Budget & Tax , Education
Ray Carter | July 23, 2021
Most schools get funding increase via ‘ghost student’ reform
Among the major issues addressed during the 2021 legislative session was a funding reform that reduced schools’ ability to receive state payments for departed students, informally referred to as “ghost students.”
Opponents claimed that reform would wreak financial havoc in schools, but a new report confirms that the majority of districts will actually receive increased funding or face no change as a result of the law.
House Bill 2078, which was signed into law this year, requires that school districts’ state funding be based on student enrollment counts from either the preceding school year or the current school year, whichever is higher. Prior to HB 2078, schools could be funded for student enrollment figures from two years prior, allowing some districts to receive funding for hundreds or even thousands of students who no longer attended school or lived in the district.
Enrollment figures for Oklahoma schools in the 2020-21 school year showed that districts could receive at least $195 million in payment for 55,236 “ghost” students who did not attend classes in the district but were nonetheless included in enrollment counts used to distribute state funding.
While HB 2078 does not wholly eliminate “ghost student” counts from the funding formula, it is expected to reduce them and ensure money is more closely tied to the actual number of children in the classroom.
A “2021 Legislative Session Review” report released by the Oklahoma Public School Resource Center (OPSRC), an organization with school-district clients across the state, reviews the impact of HB 2078 and finds the winners outnumber the losers.
“Using current numbers, OPSRC projects 284 districts will see an increase in State Aid, 38 districts will see no change and 219 will see a decline,” the report states.
OPSRC’s figures show 60 percent of Oklahoma public-school districts will experience no negative impact from the funding change and 52 percent will receive increased funding as money is reallocated from schools with high levels of “ghost student” funding to schools across the state.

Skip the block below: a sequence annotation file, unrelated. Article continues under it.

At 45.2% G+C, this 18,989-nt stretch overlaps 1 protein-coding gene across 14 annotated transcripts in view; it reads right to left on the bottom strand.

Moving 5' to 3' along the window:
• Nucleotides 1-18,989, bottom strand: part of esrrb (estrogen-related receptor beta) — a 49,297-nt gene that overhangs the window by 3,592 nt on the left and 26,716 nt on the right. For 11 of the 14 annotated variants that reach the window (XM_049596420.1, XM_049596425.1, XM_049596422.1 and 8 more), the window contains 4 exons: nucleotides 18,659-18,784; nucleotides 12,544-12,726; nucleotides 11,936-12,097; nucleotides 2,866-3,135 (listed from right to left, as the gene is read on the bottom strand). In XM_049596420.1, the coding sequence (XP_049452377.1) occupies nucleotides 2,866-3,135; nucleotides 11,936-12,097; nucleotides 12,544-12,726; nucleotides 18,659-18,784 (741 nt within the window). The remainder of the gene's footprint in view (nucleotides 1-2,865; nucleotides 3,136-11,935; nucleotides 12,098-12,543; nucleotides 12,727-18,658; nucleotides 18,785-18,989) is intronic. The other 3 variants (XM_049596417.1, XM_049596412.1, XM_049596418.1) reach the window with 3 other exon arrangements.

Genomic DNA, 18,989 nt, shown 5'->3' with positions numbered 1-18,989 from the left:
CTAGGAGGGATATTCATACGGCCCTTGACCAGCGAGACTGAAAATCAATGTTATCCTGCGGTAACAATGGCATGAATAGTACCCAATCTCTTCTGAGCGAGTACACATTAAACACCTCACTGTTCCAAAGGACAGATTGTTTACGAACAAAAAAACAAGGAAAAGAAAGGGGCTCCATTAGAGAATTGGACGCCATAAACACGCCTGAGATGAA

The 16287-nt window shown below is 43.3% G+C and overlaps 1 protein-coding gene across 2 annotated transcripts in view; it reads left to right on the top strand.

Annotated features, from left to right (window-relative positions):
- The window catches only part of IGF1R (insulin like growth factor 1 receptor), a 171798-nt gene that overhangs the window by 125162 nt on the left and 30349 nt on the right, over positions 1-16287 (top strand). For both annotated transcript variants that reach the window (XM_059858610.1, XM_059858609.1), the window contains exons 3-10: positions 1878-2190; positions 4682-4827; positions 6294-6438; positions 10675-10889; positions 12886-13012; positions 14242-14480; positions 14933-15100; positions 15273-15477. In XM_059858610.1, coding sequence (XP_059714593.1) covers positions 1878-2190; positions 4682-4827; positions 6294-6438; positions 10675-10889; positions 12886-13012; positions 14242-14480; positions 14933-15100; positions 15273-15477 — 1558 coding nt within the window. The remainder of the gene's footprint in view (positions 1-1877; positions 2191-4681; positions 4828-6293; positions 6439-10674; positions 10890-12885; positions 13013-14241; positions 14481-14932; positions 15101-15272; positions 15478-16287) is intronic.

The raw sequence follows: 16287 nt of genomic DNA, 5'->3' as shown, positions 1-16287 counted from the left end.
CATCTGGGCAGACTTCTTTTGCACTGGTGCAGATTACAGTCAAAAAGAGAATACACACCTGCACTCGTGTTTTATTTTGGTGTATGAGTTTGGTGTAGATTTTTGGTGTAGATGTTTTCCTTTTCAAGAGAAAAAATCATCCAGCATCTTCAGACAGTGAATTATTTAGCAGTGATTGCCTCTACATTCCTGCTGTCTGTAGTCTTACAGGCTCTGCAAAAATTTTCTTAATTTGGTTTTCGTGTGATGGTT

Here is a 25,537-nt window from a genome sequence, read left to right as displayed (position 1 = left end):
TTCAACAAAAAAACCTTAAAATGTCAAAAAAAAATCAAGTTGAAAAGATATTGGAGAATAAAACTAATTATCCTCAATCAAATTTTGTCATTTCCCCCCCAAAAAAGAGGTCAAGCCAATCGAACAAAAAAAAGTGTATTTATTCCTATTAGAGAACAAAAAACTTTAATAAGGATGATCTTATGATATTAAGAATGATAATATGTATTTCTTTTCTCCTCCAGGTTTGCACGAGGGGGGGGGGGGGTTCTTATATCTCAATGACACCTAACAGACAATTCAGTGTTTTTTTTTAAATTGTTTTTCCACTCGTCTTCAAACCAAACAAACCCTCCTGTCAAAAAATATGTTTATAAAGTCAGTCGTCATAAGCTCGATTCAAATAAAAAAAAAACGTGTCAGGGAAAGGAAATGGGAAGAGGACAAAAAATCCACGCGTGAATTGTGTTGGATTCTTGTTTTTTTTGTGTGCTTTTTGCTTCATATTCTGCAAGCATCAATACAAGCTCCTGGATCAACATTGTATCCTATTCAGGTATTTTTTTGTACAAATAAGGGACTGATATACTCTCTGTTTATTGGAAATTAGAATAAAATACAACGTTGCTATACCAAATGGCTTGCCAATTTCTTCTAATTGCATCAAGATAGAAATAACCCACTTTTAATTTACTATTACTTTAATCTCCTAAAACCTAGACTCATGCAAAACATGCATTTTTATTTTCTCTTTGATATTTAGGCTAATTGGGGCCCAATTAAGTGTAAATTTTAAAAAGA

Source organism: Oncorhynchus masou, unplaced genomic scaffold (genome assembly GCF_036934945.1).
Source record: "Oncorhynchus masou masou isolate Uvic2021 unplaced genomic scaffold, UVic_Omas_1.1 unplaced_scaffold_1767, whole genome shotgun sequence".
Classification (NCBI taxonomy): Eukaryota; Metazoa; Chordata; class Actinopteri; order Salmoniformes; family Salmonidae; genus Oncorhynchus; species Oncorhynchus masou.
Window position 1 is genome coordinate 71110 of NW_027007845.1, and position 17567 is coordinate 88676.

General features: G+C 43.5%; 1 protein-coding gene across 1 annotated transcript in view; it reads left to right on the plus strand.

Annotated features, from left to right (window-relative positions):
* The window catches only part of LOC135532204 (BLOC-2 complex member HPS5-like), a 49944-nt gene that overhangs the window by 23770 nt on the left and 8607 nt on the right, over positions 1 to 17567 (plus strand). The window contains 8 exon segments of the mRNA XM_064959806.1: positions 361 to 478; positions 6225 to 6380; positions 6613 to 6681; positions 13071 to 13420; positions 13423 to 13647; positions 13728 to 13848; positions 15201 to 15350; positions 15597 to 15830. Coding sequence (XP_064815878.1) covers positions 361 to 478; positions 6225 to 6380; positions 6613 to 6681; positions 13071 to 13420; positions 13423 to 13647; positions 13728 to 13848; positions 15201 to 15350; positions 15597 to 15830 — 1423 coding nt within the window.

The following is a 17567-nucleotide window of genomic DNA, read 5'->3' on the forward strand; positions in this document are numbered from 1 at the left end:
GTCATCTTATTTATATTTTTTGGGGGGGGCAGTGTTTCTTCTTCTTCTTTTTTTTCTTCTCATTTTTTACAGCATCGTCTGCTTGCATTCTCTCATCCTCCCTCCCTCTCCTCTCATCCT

Among districts that do see funding reductions, the OPSRC report said the change will be most notable in Oklahoma City.
“The largest projected decrease will be in the Oklahoma City Public School District, whose loss is nearly double that of the next largest decrease in the Mid-Del district,” the OPSRC report states.
The OPSRC analysis reached similar conclusions to a March analysis done by the Oklahoma Council of Public Affairs (OCPA) that estimated how districts would be funded if they were paid based only on current-year enrollment.
OCPA’s review of school enrollment figures and “ghost student” counts showed that Oklahoma City was the district with the largest number of nonexistent students included in its enrollment count. The Oklahoma City enrollment count for the 2020-21 school year included nearly 6,800 “ghost students,” while Tulsa had nearly 3,300.
Just 22 districts, out of more than 500 statewide, accounted for 30,691 “ghost students” in the 2020-21 school year. That meant just 4 percent of Oklahoma school districts received roughly 55 percent of funding tied to “ghost student” counts statewide.
Director, Center for Independent Journalism
Ray Carter is the director of OCPA’s Center for Independent Journalism. He has two decades of experience in journalism and communications. He previously served as senior Capitol reporter for The Journal Record, media director for the Oklahoma House of Representatives, and chief editorial writer at The Oklahoman. As a reporter for The Journal Record, Carter received 12 Carl Rogan Awards in four years—including awards for investigative reporting, general news reporting, feature writing, spot news reporting, business reporting, and sports reporting. While at The Oklahoman, he was the recipient of several awards, including first place in the editorial writing category of the Associated Press/Oklahoma News Executives Carl Rogan Memorial News Excellence Competition for an editorial on the history of racism in the Oklahoma legislature.